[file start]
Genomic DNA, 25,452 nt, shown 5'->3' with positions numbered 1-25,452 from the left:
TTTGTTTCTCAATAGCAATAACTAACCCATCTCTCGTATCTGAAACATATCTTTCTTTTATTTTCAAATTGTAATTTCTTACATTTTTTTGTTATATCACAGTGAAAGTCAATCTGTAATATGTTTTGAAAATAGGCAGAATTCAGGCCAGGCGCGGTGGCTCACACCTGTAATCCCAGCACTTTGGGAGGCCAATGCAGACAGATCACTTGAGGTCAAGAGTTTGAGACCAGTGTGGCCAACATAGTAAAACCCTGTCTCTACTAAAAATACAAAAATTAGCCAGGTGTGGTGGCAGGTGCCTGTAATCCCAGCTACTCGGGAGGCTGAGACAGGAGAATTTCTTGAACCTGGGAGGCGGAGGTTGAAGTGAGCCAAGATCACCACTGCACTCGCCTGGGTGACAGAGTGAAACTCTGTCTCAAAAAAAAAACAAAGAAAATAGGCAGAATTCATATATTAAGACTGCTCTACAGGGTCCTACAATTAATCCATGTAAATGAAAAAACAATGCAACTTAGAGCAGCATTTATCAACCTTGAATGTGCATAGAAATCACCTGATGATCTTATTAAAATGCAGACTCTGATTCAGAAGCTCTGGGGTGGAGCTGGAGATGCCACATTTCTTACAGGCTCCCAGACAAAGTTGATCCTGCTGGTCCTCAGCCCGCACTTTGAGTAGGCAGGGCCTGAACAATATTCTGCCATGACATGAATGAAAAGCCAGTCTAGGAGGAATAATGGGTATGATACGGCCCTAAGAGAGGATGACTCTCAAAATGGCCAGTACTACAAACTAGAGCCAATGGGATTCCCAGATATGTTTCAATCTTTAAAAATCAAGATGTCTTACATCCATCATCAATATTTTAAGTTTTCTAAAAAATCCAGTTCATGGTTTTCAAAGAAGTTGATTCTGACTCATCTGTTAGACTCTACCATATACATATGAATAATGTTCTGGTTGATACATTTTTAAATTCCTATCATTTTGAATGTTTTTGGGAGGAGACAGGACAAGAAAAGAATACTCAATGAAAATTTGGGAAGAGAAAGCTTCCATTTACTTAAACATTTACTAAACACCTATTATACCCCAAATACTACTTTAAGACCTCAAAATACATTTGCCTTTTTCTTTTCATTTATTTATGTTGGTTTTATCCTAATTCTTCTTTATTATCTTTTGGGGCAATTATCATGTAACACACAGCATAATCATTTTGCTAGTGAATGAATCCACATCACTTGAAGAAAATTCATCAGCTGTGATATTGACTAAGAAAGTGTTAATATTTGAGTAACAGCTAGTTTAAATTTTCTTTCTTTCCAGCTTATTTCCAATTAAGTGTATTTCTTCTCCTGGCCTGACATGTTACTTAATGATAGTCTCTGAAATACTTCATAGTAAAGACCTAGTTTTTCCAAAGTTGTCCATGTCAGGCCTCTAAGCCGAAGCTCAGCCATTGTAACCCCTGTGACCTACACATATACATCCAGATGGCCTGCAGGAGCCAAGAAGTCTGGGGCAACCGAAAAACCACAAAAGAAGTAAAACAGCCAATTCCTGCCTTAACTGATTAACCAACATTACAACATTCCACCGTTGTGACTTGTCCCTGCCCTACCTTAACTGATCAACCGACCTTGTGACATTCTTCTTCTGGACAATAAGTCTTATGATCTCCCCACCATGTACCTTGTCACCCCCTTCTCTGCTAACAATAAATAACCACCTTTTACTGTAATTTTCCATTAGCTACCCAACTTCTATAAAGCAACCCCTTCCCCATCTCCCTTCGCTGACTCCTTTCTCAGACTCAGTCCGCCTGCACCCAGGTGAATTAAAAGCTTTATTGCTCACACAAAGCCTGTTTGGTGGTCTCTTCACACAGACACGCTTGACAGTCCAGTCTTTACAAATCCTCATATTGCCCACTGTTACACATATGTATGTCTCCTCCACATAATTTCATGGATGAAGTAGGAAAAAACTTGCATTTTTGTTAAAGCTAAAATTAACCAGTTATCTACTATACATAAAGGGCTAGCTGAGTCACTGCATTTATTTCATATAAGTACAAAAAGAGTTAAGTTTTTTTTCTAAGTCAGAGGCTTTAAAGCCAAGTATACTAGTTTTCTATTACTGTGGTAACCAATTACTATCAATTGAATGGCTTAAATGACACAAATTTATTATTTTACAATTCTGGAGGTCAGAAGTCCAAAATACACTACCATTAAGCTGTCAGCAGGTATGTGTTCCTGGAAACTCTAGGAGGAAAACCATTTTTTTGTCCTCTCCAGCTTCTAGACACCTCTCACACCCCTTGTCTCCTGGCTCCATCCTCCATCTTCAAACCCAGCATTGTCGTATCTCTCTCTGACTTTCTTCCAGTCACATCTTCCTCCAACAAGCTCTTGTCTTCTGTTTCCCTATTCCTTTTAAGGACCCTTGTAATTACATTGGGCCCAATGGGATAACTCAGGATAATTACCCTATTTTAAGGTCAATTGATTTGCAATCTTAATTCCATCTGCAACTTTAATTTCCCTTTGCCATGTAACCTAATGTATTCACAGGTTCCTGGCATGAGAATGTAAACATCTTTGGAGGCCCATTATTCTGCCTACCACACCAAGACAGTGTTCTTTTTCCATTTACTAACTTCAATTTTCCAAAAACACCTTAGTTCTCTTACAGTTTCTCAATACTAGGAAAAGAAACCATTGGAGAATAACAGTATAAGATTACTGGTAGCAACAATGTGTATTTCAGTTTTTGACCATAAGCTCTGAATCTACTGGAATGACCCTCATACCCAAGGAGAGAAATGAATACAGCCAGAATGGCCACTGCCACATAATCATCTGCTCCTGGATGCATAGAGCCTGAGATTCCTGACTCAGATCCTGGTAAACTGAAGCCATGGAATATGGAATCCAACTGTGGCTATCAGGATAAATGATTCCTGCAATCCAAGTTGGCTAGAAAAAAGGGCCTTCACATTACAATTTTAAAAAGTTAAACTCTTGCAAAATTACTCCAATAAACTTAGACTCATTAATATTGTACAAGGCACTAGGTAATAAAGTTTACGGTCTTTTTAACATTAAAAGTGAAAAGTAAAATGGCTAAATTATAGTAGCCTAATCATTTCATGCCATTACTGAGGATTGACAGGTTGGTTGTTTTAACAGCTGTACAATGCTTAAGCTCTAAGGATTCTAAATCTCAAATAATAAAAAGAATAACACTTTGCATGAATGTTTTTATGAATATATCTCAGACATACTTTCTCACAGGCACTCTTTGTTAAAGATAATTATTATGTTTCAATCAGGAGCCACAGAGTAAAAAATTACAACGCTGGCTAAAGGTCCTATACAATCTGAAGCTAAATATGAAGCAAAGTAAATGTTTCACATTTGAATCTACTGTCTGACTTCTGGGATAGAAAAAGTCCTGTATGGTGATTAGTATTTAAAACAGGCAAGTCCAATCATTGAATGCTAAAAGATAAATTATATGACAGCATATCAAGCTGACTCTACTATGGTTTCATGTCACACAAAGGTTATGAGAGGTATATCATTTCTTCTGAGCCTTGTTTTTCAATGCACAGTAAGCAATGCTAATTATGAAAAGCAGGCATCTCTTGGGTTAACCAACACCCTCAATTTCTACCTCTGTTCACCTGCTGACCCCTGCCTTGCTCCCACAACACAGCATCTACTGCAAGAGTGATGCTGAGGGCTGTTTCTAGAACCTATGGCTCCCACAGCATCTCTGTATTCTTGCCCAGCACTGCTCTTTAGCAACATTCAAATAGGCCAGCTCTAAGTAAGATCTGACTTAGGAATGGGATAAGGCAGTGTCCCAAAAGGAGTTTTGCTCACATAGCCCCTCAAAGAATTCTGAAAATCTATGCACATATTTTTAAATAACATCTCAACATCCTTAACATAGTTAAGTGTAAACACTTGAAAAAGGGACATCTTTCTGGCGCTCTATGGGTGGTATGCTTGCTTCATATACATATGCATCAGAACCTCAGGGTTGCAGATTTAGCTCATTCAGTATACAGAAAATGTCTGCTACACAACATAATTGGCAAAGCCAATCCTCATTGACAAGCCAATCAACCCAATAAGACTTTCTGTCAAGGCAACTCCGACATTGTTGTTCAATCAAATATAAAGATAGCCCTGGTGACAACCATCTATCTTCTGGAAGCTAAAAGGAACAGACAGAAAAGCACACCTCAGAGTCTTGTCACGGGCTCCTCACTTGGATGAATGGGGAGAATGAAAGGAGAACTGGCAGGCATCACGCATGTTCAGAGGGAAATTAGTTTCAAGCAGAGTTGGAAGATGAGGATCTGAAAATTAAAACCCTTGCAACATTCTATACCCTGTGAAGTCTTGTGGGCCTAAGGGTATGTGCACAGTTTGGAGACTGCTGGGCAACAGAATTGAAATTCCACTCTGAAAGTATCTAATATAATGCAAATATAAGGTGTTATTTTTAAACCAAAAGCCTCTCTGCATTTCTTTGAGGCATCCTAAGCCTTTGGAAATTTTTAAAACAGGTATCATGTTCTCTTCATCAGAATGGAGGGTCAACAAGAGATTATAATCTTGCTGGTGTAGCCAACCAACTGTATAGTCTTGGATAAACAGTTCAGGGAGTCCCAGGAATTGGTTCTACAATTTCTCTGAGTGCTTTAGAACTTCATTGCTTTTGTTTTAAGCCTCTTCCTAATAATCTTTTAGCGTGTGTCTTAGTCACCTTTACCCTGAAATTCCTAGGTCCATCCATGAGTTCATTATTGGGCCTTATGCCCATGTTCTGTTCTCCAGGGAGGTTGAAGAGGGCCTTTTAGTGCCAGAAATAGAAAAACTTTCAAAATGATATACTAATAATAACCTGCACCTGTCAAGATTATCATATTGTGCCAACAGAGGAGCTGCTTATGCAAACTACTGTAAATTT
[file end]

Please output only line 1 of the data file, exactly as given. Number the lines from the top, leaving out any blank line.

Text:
Genomic DNA, 25,452 nt, shown 5'->3' with positions numbered 1-25,452 from the left: